“The restructuring plans include a reduction of approximately 3,700 positions by 2013, most of which will be eliminated by the end of 2010,” a BASF statement said.
Of the cuts announced on Monday, 500 were planned at BASF and 3,200 at Ciba, more than one fourth of its workforce, a BASF spokesman told AFP. Ciba employs 12,500 people worldwide, according to its Internet site, while BASF staff totaled around 97,000 at the end of 2008.
The chemicals sector has been hit hard by the global economic downturn, and BASF warned in late April of painful choices to come. The German group was mulling the reorganisation, sale or closure of 23 of Ciba’s 55 former production sites, and planned to make a decision by early 2010, it said.
“In certain areas, Ciba can be better organised,” the spokesman added. BASF, which acquired Ciba in April for €3.8 billion, hopes to save €300 million by the end of next year and has estimated the benefits of the acquisition at around €400 million a year starting in 2012.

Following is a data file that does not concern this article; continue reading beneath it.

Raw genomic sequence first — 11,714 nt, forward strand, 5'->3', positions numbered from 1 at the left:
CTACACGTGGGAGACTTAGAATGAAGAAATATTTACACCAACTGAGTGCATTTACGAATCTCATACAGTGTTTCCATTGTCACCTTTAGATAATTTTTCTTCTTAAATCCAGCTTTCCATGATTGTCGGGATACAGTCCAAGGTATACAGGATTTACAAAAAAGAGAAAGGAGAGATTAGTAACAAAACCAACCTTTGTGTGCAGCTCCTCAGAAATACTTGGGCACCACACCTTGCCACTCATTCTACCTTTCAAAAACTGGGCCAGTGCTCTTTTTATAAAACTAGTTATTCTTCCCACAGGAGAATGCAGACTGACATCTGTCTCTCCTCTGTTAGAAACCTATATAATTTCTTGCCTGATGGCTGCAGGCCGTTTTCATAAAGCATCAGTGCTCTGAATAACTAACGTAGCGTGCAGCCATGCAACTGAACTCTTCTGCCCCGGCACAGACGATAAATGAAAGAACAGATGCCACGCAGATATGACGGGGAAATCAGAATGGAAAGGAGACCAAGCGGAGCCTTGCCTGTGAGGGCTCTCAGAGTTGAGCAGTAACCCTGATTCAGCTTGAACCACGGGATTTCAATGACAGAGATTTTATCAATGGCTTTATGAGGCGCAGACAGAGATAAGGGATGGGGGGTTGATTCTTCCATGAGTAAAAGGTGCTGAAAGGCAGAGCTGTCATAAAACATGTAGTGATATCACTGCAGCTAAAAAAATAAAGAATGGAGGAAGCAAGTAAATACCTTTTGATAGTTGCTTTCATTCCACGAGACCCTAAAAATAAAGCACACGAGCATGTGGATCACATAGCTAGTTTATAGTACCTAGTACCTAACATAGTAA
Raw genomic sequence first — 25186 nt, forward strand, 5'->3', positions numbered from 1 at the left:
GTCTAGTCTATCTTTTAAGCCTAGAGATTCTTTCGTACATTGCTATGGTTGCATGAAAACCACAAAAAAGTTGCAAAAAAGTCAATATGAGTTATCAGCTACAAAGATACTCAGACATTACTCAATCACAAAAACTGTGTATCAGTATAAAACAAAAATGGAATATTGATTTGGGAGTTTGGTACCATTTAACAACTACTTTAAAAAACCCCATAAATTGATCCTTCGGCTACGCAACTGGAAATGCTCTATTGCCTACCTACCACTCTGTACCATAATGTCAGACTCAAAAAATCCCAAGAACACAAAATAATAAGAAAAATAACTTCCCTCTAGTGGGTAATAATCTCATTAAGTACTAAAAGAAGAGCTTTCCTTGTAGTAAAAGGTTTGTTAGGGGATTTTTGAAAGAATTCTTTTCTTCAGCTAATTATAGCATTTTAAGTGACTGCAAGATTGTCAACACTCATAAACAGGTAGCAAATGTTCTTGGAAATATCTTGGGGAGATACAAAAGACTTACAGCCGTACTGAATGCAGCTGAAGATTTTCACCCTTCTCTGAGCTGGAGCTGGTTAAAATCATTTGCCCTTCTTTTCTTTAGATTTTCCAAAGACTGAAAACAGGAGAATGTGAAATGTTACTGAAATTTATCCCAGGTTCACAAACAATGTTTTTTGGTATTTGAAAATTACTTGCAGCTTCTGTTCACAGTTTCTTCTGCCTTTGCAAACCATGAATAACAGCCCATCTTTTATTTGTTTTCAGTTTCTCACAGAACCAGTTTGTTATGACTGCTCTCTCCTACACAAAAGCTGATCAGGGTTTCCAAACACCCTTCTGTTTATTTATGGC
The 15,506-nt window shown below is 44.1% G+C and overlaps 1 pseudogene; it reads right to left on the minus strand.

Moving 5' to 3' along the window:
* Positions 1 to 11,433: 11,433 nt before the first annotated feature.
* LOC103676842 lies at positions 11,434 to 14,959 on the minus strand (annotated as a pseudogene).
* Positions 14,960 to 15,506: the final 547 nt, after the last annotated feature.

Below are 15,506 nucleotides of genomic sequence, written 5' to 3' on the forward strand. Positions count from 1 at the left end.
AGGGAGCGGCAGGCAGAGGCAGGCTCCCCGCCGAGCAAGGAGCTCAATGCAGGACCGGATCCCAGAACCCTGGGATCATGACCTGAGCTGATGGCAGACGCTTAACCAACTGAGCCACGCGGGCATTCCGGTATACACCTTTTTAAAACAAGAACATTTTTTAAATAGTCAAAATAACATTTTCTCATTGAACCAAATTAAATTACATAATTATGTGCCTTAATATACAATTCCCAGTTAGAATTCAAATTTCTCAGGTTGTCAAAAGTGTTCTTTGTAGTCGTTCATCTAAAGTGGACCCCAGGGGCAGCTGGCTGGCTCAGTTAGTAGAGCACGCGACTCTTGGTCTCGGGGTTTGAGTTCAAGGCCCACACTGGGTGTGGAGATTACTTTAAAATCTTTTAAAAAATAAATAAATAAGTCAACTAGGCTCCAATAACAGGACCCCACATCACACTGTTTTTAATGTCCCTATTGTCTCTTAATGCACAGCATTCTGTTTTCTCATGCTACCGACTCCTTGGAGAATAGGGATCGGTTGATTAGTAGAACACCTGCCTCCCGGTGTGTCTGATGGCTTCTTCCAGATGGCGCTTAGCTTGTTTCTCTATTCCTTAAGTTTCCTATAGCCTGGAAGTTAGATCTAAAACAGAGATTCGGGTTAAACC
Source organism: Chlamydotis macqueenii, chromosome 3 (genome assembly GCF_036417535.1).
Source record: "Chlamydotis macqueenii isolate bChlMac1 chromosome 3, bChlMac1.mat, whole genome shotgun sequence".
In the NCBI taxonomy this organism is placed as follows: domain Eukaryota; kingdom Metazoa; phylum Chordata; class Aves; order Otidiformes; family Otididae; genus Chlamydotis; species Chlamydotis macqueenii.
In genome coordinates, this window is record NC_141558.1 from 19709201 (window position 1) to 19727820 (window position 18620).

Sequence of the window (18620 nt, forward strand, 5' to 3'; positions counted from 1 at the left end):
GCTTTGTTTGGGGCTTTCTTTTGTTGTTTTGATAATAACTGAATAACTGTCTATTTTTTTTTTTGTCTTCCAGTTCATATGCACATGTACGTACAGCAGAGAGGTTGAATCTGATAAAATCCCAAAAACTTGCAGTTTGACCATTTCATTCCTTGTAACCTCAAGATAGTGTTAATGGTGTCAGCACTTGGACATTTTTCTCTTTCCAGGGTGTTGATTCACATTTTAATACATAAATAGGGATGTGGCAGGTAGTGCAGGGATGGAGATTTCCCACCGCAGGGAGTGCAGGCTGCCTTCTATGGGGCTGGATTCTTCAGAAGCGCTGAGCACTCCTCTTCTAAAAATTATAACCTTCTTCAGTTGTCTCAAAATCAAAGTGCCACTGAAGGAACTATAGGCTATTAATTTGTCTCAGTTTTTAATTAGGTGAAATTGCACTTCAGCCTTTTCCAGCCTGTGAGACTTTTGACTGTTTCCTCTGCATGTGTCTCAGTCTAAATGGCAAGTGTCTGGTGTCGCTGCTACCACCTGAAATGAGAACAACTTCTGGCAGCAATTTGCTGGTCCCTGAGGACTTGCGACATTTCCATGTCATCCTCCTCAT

It put the cost of integrating Ciba into its operations at €550 million, of which €150 million would be booked this year. In April, BASF said it would get rid of at least 2,000 posts by the end of the year.
Several activities were to be maintained around Ciba’s base in Basel however, including BASF’s new paper chemicals division and a research centre, the statement said.
A strategy for Ciba’s water treatment business would be developed by next year, it added.
Chairman Juergen Hambrecht said the combined BASF and Ciba businesses “can be successful in the long term only if we optimise them and exploit the full potential for synergies.”
Talks with workers’ representatives were underway, and Hambrecht pledged to make job cuts “in a fair and transparent way.”
BASF is a global leader in the chemical sector, including plastics and agricultural products, and is also active in the exploration and sale of oil and gas.
BASF shares added 0.18 percent to €27.71 in afternoon trading in Frankfurt, while the DAX index of German blue-chips was 1.38 percent lower overall.
“It was not a huge surprise,” Merck Finck analyst Carsten Kunold told Dow Jones Newswires. He added that the integration costs were roughly in line with estimates.
BASF has already set about restructuring its own units, and said in late June that it would shut down a plastics plant in southern Germany because of weak demand.
The resulting decrease of about 15 percent in polystyrene output capacity was not expected to lead to job cuts, however.
Around 4,800 BASF workers have also been affected by technical layoffs, including nearly 4,000 in Germany, a BASF spokeswoman said.